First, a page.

The Editor's Choice

Welcome to the blog of the editorial team at Adam Matthew Digital. Here we will bring you snippets from the fascinating collections we have the privilege of handling on a daily basis, as well as posts about our travels to various archives and conferences across the world.

Also featured are special guest blogs by leading academics on their personal collection highlights. Please subscribe to recieve new blog posts direct to your inbox.

Pea Pickers, Fisher Girls and Market Women
08 June 2018

The Munby collection was bequeathed to Trinity College on the understanding that the deed boxes in which it was held were not to be opened until 1950. Shrouded in secrecy until that date researchers and scholars must have been elated to find the remarkable diaries of Arthur Joseph Munby contained inside. Those opening the boxes also found photograph albums, poetry and an additional set of diaries written by Munby’s wife Hannah Cullwick. This extraordinary collection featured in Gender: Identity and Social Change, is enhanced with Handwritten Text Recognition (HTR) technology to enable full-text searching of the manuscript material.

In Search of Captain Kidd's Lost Treasure
01 June 2018
Last week saw the anniversary of the execution of one of history’s most notorious pirates - Captain William Kidd. Late in the afternoon of Friday 23 May 1701 William Kidd stepped up to the gallows on the shore of the River Thames at Wapping, east of London.
Royal Weddings through The Years: Queen Elizabeth & Prince Philip, 1947
25 May 2018

The royal wedding last weekend prompted me to delve into one of our latest releases Service Newspapers of World War Two to explore the headlines that were sent from home to battlefield to report on the wedding of Princess Elizabeth and Philip Mountbatten, Duke of Edinburgh (i.e. Queenie and Prince Philip).

A Chilling Mystery: Franklin's Fatal Arctic Expedition
18 May 2018

Nineteenth century exploration produced countless thrilling tales of derring-do, but the epic story of Sir John Franklin’s ill-fated Arctic expedition is a blockbuster.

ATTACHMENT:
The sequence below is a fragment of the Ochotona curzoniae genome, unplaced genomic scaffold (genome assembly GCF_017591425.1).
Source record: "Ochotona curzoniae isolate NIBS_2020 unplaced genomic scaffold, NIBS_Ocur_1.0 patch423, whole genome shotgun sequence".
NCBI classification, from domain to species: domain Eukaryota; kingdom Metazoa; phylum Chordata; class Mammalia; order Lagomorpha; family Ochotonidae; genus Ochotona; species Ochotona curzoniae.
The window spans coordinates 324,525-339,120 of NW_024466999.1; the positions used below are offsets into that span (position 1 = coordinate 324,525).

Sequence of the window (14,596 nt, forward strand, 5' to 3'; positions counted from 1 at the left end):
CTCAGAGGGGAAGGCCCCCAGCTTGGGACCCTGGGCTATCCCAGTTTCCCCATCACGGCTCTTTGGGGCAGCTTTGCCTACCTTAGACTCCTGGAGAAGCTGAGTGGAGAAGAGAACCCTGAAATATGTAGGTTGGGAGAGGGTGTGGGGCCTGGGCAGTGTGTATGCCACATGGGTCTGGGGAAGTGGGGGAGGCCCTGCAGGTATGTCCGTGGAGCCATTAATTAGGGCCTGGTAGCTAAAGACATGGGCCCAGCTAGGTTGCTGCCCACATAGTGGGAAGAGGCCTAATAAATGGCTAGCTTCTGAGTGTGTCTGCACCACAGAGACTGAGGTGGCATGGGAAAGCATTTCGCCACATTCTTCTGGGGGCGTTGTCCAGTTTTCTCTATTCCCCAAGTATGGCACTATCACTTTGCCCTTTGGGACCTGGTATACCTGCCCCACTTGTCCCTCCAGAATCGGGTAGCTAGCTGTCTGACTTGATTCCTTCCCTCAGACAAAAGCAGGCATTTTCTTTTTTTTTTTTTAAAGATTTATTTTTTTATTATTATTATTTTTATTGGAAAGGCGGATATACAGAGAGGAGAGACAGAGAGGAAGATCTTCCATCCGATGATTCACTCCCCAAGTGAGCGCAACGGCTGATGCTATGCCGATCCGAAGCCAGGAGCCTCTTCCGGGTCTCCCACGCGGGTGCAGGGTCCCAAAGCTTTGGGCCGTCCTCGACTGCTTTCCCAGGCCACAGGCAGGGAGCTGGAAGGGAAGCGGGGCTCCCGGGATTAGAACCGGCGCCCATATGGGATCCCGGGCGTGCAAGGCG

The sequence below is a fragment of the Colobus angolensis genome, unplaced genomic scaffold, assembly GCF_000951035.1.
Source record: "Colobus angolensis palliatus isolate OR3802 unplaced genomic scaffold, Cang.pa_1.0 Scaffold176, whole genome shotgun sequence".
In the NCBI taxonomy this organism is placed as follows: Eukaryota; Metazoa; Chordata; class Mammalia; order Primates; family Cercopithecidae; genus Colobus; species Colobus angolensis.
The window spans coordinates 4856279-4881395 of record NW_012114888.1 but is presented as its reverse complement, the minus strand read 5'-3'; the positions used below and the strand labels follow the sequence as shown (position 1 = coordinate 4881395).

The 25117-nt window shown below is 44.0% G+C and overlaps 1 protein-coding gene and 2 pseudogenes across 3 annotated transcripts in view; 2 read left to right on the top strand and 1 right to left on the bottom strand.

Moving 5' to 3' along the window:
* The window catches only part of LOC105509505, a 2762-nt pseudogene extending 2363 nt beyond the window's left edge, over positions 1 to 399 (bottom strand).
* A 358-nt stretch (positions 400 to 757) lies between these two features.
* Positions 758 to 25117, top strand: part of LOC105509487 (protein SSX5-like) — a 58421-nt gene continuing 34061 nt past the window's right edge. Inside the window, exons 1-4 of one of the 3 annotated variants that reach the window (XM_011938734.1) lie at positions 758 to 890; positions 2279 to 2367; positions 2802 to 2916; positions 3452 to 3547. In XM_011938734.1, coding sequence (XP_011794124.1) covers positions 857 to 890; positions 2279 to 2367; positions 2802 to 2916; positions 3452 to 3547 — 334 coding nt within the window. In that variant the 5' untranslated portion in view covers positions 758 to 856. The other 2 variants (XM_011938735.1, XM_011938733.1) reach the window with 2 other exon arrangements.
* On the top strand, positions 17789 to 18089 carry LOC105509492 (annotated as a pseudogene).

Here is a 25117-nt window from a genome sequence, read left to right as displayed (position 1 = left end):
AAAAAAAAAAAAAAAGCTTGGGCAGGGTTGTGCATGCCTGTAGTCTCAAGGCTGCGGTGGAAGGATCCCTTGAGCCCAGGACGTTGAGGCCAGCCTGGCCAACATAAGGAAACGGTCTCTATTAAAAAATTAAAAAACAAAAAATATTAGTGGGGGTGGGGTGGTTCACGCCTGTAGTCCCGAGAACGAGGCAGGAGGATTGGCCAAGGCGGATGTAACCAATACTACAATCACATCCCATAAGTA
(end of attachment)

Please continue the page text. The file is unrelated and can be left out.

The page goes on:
The Time for Propaganda
15 May 2018

During this Age of Information (or should I say Too Much Information?), it’s difficult to log onto any social media site and avoid the turbulent disorder that is the world’s political stage. We’re constantly being exposed to some kind of political scandal or conflict that we simply must be aware of to stay well-informed. And so, with the waves of Wi-Fi reporting on nuclear deals gone wrong and the world on another precipice, I thought I’d serve up the AMD Special: a film from the archives of the British Film Institute.

Edward S. Morse: A look at Meiji Japan
09 May 2018

The late 19th century was a period of immense social, economic and political change in Japan, known as the Meiji Restoration. It was into this time of turmoil and opportunity that American zoologist Edward Sylvester Morse (1838 – 1925) visited Japan for the first time in 1877 to study coastal brachiopods. ... He had a keen eye for observation and was talented in making detailed sketches which accompanied his academic work.

The Last Heroic Stand in the Age of Exploration
04 May 2018

Age of Exploration, Adam Matthew's new collection for May 2018, contains over 2,400 documents that reveal the history of maritime exploration; explorers, navigators, diplomats, pirates and spies all feature in the pages of this fantastic resource. Well-known voyages of Columbus, Vasco da Gama, Captain Cook, Abel Tasman, Bligh’s Bounty and the infamous mutiny aboard its decks, and Franklin’s lost expedition, to name a few, are represented within the collection. One such famous expedition is Shackleton’s aptly named Endurance.

Putting Together the Pieces:  Preparing a Highly Fragmented Book for Digitisation